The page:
Though some of that glaring lack of complementary scoring should be attributed to injuries (Marian Gaborik, Anze Kopitar, Trevor Lewis), the rest of the blame falls squarely on the configuration of L.A.’s bottom six.
Third-line center Jarret Stoll has struggled mightily to start the new season, while Mike Richards has performed nicely but found himself saddled with inferior linemates.
With players not slotted in the best position to succeed, the Kings have looked sloppy and should be considered very fortunate to sit at 6-1-2.
Rectifying this issue would emphasize the value of their forward depth and ensure stronger overall outings from here on out.
Stoll currently sports a club-worst Corsi percentage of 41.8.
By continually fumbling the puck and committing giveaways, he hasn’t merely stifled his unit’s offense—he’s allowed the opposition to hem the Kings in their zone. No line has spent more time defending. No line has spent more time on its heels.
Unfortunately, since hockey is such a team sport, his pitiful showings have dragged his teammates down.
Stoll’s five most frequent on-ice partners have all fared considerably better away from him:
|Kings with/without Stoll in 2014-15|
|CF% with Stoll||CF% without Stoll|
Those with/without figures are shocking. He’s still hustling, taking the body and winning his share of faceoffs, but every other aspect of his game has taken a nosedive. He can’t make a play with the puck on his stick, whereas his coverage has been spotty at best.
His skill set isn’t one that should generate a ton of points, so his goose egg in this regard is palatable. However, he should be much stronger defensively, curtailing the other team's possession.
Against the Columbus Blue Jackets on Sunday, his turnover just inside the defensive blue line leaves the Kings in disarray and leads to a pair of dangerous shots:
Blunders of this sort have become familiar this season.
If he isn’t supposed to create offense and is failing to deliver on defense, why is head coach Darryl Sutter granting him stronger linemates than Richards?
Sure, he’s still quite good on draws, but that’s a situational asset to deploy rather than a reason for him to regularly log more and higher-quality minutes.
At this point, it’s hard to justify his spot on the third line.
Even if he eventually regains last season's form, he'd constitute a better fit on the fourth unit, where he could toil in the trenches without hampering the offense of key contributors such as Justin Williams and Dwight King.
Though chemistry is sometimes difficult to manufacture, Richards and Williams have already developed a rapport. They were terrific in spurts during the 2013-14 playoffs, and their numbers together this season are stellar.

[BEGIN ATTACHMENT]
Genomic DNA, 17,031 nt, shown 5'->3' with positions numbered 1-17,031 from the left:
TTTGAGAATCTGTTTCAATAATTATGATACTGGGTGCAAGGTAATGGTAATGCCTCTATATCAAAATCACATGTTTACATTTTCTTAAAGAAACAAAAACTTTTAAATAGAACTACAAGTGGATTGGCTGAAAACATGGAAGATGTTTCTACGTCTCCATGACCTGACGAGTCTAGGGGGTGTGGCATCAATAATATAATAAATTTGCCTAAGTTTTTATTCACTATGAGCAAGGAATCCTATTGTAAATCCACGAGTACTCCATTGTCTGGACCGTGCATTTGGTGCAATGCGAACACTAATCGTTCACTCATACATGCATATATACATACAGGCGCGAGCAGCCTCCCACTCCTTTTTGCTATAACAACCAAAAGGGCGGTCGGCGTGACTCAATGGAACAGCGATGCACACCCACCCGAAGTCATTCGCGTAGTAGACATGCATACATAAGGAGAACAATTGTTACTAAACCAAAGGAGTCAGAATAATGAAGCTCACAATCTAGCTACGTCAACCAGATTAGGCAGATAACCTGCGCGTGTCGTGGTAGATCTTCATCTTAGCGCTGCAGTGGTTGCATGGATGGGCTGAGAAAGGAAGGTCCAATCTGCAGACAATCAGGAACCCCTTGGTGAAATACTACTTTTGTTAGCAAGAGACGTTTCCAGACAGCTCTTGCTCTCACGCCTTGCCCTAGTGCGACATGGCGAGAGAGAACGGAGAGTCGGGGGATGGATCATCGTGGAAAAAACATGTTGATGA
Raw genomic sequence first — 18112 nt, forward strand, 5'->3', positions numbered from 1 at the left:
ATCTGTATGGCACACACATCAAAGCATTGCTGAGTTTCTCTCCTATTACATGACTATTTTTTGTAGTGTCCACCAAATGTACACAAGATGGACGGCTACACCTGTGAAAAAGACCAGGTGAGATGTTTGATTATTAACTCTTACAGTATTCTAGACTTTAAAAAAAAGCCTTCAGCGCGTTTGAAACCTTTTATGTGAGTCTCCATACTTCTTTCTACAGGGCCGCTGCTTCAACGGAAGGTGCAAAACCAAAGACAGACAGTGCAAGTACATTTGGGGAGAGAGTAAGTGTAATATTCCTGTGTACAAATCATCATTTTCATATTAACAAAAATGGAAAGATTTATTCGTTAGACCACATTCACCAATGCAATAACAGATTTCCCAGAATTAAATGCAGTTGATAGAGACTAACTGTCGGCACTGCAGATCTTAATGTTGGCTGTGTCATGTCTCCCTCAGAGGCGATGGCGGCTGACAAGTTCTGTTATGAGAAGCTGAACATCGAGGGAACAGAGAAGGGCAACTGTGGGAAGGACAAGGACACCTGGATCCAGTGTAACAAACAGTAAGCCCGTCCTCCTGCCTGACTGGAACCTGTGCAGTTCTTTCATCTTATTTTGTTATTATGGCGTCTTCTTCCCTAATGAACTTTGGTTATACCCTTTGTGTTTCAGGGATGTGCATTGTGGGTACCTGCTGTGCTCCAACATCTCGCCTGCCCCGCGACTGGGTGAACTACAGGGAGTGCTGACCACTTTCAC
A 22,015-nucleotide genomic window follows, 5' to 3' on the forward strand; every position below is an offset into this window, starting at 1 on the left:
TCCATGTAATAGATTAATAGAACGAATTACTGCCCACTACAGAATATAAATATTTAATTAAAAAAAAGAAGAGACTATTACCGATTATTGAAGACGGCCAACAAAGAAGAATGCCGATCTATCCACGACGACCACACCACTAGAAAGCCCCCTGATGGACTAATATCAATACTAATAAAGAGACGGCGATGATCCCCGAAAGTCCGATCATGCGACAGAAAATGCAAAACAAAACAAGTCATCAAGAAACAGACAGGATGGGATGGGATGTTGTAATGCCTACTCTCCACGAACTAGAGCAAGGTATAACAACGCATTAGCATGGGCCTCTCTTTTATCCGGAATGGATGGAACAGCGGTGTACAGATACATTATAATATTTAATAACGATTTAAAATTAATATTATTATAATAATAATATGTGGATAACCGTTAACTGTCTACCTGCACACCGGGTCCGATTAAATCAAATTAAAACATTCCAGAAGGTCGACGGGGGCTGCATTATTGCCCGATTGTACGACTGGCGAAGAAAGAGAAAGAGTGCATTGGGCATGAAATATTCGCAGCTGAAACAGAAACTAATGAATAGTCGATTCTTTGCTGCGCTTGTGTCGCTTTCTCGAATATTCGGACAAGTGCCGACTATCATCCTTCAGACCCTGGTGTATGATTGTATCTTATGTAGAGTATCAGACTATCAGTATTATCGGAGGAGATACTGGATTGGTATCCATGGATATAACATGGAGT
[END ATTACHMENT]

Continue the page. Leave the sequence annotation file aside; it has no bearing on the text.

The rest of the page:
Williams’ Corsi percentage rises from 54.5 without Richards to 58.3 with him. The two have combined to pin opponents in their zone and pepper them with shots.
King is another winger who benefits from a playmaker rather than a grinder at center. With his frame (6'4", 230 lbs) and ability on the boards, he’s adept at fishing pucks out for teammates, extending plays and establishing a cycle.
That all goes to waste once Stoll gets involved.
King’s Corsi percentage with Stoll is a horrid 38.6. With Richards, it vaults to 54.1.
From defense to offense and everything in between, Richards has comfortably outplayed Stoll:
|Stoll vs. Richards in 2014-15|
|CF60||CA60||CF%||Off Zone Start||Off Zone Finish|
|Stats.HockeyAnalysis.com and Behind the Net|
Keep in mind that he's mustered those stats while often carrying around the pile of dead weight known as Jordan Nolan. The 6'3", 221-pounder can skate and hit, but he's next to worthless with and without the puck. Jewels from the Crown's John Carroll noted just how inadequate he is in various departments.
Richards' underlying numbers become really, really impressive when one considers his linemates.
The most telling figures relate to zone starts. He has enjoyed the fewest offensive-zone starts among Kings centers this season, yet he's finished in the attacking end more frequently than every other pivot on the team.
In a nutshell, he’s consistently driving play toward the opposition’s net.
His improved fitness has benefited him most in this regard. With a motor that runs just a bit longer this season, Richards is governing the neutral and defensive zones, preventing the other team from applying pressure and initiating the breakout.
He’s engaged. He’s in the thick of the action. He's tilting the ice in the Kings' favor.
Sutter has to recognize this and pair him with individuals who can capitalize on his promising start. Otherwise, the Kings will continue to miss out on production that's ripe for the picking.
Before the regular season, I suggested that Richards would bounce back this year. That won’t happen if he’s never tendered a fair shake.
Since the season opener, he’s only been afforded one crack at decent linemates as a center—he spent a few games on Kopitar’s wing—and despite a steady stream of turnovers by Dustin Brown on Tuesday, Richards still found the back of the net in that contest to steal a point from the Philadelphia Flyers.
Any guesses as to which King figured prominently on that marker? Yep, No. 14.
The Kings can only rely on That ‘70s Line for so long.
Once Kopitar returns—LA Kings Insider's Jon Rosen reports that he isn't expected to play against Pittsburgh on Thursday night—swapping Stoll and Richards’ roles would be wise in order to limit the former’s responsibilities and maximize the third line’s two-way potential.